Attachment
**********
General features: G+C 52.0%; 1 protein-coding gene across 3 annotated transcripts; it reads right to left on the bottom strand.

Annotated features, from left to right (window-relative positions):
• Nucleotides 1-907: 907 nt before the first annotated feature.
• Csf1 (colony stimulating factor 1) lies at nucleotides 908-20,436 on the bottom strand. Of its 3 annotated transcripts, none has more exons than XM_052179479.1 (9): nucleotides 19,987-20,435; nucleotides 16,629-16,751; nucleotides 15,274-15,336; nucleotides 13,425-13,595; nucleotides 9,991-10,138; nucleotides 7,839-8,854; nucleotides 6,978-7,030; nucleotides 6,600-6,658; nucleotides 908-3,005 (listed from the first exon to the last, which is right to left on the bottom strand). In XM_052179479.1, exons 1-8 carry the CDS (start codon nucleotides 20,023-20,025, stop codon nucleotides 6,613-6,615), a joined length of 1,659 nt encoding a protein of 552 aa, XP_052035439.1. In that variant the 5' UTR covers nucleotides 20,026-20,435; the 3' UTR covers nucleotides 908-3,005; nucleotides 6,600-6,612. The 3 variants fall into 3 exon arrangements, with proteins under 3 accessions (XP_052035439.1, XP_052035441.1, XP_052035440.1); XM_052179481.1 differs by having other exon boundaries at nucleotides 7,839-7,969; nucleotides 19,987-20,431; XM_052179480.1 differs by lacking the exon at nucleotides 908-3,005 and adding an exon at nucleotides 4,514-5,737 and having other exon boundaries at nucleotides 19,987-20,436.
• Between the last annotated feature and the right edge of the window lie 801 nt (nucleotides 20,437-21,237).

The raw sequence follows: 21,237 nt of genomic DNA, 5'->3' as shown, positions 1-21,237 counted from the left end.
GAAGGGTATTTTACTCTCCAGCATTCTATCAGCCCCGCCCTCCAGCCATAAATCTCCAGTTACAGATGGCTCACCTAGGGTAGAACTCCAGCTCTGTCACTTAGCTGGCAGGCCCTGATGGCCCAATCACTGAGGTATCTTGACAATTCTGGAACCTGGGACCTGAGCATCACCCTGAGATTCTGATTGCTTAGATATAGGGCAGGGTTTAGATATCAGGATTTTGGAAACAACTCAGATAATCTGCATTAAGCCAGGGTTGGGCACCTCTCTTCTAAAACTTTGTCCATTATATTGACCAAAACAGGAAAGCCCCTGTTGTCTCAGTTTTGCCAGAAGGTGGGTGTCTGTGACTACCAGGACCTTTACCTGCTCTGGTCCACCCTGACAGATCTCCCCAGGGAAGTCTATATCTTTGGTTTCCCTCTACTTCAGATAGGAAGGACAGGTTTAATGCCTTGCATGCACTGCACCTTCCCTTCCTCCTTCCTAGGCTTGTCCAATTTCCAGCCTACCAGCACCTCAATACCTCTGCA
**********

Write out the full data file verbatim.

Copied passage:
General features: G+C 52.0%; 1 protein-coding gene across 3 annotated transcripts; it reads right to left on the bottom strand.

Annotated features, from left to right (window-relative positions):
• Nucleotides 1-907: 907 nt before the first annotated feature.
• Csf1 (colony stimulating factor 1) lies at nucleotides 908-20,436 on the bottom strand. Of its 3 annotated transcripts, none has more exons than XM_052179479.1 (9): nucleotides 19,987-20,435; nucleotides 16,629-16,751; nucleotides 15,274-15,336; nucleotides 13,425-13,595; nucleotides 9,991-10,138; nucleotides 7,839-8,854; nucleotides 6,978-7,030; nucleotides 6,600-6,658; nucleotides 908-3,005 (listed from the first exon to the last, which is right to left on the bottom strand). In XM_052179479.1, exons 1-8 carry the CDS (start codon nucleotides 20,023-20,025, stop codon nucleotides 6,613-6,615), a joined length of 1,659 nt encoding a protein of 552 aa, XP_052035439.1. In that variant the 5' UTR covers nucleotides 20,026-20,435; the 3' UTR covers nucleotides 908-3,005; nucleotides 6,600-6,612. The 3 variants fall into 3 exon arrangements, with proteins under 3 accessions (XP_052035439.1, XP_052035441.1, XP_052035440.1); XM_052179481.1 differs by having other exon boundaries at nucleotides 7,839-7,969; nucleotides 19,987-20,431; XM_052179480.1 differs by lacking the exon at nucleotides 908-3,005 and adding an exon at nucleotides 4,514-5,737 and having other exon boundaries at nucleotides 19,987-20,436.
• Between the last annotated feature and the right edge of the window lie 801 nt (nucleotides 20,437-21,237).

The raw sequence follows: 21,237 nt of genomic DNA, 5'->3' as shown, positions 1-21,237 counted from the left end.
GAAGGGTATTTTACTCTCCAGCATTCTATCAGCCCCGCCCTCCAGCCATAAATCTCCAGTTACAGATGGCTCACCTAGGGTAGAACTCCAGCTCTGTCACTTAGCTGGCAGGCCCTGATGGCCCAATCACTGAGGTATCTTGACAATTCTGGAACCTGGGACCTGAGCATCACCCTGAGATTCTGATTGCTTAGATATAGGGCAGGGTTTAGATATCAGGATTTTGGAAACAACTCAGATAATCTGCATTAAGCCAGGGTTGGGCACCTCTCTTCTAAAACTTTGTCCATTATATTGACCAAAACAGGAAAGCCCCTGTTGTCTCAGTTTTGCCAGAAGGTGGGTGTCTGTGACTACCAGGACCTTTACCTGCTCTGGTCCACCCTGACAGATCTCCCCAGGGAAGTCTATATCTTTGGTTTCCCTCTACTTCAGATAGGAAGGACAGGTTTAATGCCTTGCATGCACTGCACCTTCCCTTCCTCCTTCCTAGGCTTGTCCAATTTCCAGCCTACCAGCACCTCAATACCTCTGCA